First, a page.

By OWEN FLETCHER
Wall Street Journal
August 4, 2010
Google Inc.'s pullback in China earlier this year left homegrown giant Baidu Inc. more dominant than ever as China's biggest search engine.
Now, Robin Li, Baidu's chief executive, must figure out new ways to grow amid immense investor expectations.
Mr. Li, a soft-spoken 41-year-old engineer who co-founded Baidu in 2000 after a stint in Silicon Valley, dismisses concerns that growth in Baidu's core China search business will dry up anytime soon. With more than two-thirds of China's population not yet Internet users, Mr. Li says search advertising will remain Baidu's main growth driver for five to 15 years.
But he is looking to develop other revenue streams, including overseas and from ads on content pages created by Baidu or partners. He would also consider buying foreign Internet companies.
Baidu has played down its benefit from Google's moving its China search service to Hong Kong, but Baidu's share of revenue in China's search-advertising market grew six percentage points in the second quarter to 70%, according to Beijing-based research firm Analysys International. Google's share fell by about the same amount-to 24%.
Mr. Li shared his strategy at Baidu's Beijing headquarters.
WSJ: How would you describe China's search market right now?
Mr. Li: The search [advertising] market in China is still relatively small-smaller than the U.S., smaller than Japan, smaller than the U.K., but it is growing very fast.
WSJ: How did Google moving its China search service to Hong Kong in March open up new opportunities in China's search market?
Mr. Li: [By drawing attention to the search business] it helped educate the advertisers that search is one of the best ways for them to reach their targeted consumers. So in this sense I think it did benefit us a little bit, but because we already have such a large share, it's not obvious how much traffic we gained over this.
WSJ: Beyond search, what will be your middle- and long-term revenue drivers?
Mr. Li: The search market is in its early stage. We would be able to enjoy many years of high growth for our core search business.
And secondly, I think there are two types of growth drivers in the mid to long term. The first one is what we call the landing-page opportunity. We started to build our own content and integrate those kinds of content on our search result pages. Those kinds of content pages, we call it a landing page. We can also place sponsored links on the landing page.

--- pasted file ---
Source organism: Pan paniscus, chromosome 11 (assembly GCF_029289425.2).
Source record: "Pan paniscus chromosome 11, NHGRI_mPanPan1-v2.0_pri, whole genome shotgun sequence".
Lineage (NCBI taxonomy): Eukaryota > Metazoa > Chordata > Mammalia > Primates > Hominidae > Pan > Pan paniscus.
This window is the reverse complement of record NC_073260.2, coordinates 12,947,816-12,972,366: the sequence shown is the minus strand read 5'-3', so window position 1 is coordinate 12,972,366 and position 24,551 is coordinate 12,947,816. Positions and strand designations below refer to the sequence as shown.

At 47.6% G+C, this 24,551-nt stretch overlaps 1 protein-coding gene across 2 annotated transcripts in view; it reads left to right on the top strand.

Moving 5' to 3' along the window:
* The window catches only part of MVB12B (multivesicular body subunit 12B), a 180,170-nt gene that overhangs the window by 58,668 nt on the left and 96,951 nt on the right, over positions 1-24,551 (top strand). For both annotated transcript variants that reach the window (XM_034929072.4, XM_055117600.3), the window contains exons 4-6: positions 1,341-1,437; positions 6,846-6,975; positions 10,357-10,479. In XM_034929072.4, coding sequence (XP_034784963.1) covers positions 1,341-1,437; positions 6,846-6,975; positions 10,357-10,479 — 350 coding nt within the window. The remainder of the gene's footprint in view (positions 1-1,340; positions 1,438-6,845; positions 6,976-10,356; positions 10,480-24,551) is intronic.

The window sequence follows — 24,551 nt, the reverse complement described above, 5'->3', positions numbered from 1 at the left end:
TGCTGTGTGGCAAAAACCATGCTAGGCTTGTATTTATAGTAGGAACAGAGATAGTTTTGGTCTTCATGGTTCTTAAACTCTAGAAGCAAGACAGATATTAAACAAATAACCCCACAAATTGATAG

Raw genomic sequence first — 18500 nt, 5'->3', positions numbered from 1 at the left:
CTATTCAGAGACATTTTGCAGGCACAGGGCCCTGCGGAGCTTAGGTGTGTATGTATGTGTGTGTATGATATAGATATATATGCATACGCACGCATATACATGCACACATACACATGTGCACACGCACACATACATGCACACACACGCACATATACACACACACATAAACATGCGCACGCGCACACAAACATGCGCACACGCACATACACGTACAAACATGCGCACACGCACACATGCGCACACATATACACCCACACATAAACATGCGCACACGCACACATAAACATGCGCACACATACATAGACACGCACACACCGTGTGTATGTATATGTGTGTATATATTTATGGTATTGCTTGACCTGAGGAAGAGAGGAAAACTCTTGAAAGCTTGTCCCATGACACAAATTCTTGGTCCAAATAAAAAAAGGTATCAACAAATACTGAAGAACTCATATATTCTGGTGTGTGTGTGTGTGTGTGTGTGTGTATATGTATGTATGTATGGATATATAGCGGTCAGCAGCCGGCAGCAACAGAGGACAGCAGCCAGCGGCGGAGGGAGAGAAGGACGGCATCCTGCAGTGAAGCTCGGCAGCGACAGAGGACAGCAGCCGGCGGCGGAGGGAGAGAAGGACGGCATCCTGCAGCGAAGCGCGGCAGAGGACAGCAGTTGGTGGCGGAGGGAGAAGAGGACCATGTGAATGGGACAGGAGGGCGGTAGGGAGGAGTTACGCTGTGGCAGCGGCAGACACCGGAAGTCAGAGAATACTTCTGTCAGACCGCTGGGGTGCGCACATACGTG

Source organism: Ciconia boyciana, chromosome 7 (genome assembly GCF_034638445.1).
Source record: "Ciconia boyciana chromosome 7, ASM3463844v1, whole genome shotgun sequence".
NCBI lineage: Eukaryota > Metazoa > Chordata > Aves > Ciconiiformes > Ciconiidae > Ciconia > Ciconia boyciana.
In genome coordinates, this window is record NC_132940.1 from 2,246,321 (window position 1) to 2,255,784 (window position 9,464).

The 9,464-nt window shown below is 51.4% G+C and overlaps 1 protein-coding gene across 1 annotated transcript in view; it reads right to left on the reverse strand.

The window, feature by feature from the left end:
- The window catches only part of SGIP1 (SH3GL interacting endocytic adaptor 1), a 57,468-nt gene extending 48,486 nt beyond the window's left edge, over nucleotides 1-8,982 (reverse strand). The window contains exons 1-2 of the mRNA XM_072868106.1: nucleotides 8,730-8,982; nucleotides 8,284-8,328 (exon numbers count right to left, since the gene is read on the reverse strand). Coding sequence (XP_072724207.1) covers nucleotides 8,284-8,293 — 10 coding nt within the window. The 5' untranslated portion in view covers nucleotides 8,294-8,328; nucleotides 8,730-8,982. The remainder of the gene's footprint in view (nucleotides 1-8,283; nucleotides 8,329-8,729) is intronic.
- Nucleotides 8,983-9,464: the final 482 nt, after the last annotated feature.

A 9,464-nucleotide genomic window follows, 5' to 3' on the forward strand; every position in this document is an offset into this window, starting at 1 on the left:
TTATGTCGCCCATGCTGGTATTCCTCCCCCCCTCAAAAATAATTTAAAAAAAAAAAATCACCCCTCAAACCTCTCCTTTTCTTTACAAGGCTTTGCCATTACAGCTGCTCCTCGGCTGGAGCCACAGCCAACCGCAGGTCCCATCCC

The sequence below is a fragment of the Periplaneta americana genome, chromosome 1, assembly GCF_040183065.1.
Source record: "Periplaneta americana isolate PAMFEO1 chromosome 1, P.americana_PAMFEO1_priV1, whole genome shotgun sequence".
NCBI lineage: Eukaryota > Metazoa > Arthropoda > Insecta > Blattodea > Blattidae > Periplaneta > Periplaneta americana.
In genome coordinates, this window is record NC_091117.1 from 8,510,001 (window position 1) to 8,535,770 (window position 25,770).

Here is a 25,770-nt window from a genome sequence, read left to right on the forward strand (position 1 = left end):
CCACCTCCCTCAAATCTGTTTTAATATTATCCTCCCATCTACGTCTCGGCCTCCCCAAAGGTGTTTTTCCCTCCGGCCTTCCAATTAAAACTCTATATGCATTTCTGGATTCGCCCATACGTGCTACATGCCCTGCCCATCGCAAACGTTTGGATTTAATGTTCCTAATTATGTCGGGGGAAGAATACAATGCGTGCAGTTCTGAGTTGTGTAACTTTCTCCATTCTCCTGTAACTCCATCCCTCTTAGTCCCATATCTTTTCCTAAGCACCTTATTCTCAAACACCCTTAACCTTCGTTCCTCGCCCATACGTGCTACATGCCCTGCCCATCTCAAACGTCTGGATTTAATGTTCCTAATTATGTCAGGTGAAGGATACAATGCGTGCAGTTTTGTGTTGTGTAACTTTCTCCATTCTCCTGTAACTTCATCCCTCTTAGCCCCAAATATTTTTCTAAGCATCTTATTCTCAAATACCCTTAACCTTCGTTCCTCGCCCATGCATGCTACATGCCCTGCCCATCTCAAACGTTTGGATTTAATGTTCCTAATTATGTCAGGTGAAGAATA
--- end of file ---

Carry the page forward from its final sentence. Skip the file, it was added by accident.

One example is the Qiyi venture, [an online video-streaming site]. When people search this type of content on Baidu, we can direct users to Qiyi. And Qiyi itself can show advertising there, and make money.
There are many examples in other sectors that we would like to do going forward. So I think five years down the road, we should have a meaningful portion of our revenue from the landing-page strategy.
And the third [future revenue driver] is, of course, international.
WSJ: What are your plans for international expansion?
Mr. Li: We already started our international expansion. We launched our Japanese search [site] a couple years ago. But we realize that international expansion is a long-term investment.
I think that five to 10 years down the road we'll have a very meaningful part of our revenue come from international expansion. Right now, we only have one other language, which is Japanese, but moving forward we would launch a lot more other languages.
WSJ: Any plans to expand to the U.S.?
Mr. Li: In the U.S. you already have very strong search-engine players-Google, Microsoft, etc. I think we would be cautious entering that market. So for our international expansion we will probably avoid the U.S. for the time being.
WSJ: How do China's censorship regulations affect Baidu operations?
Mr. Li: We are used to it. We are based in China. We obviously need to abide by the Chinese law. What we found out is that our users are not very interested in those [censored terms]. They look for entertainment-oriented information, they look for business-oriented information, lifestyle, all kinds of things.
WSJ: Does it raise costs for Baidu?
Mr. Li: It does. It's a fairly comprehensive system that we need to ensure that we take necessary steps against some illegal content.
WSJ: Are you looking at M&A or investment opportunities overseas?
Mr. Li: We'll be open-minded. I think there are quite a few interesting companies outside of China. They provide good, innovative services. They're doing well, they're making money, but they're not in China. By partnering with those kinds of companies we can help promote and expand their businesses in China.
WSJ: So you're looking for partnerships rather than acquisitions?
Mr. Li: Not necessarily. Anything's possible. We'll deal with this on a case-by-case basis.
WSJ: Are you concerned that growth might not keep up with investor expectations?
Mr. Li: I'm not concerned. I don't run the company based on investor expectations. I run the company based on our own vision of the future of Internet computing and the future of the Chinese market.
I'm the founder of the company. I will stay here for a very long time. I don't need to please those short-term investors for next quarter. I need to make sure the company is healthy and strong and will continue to grow for many, many years.
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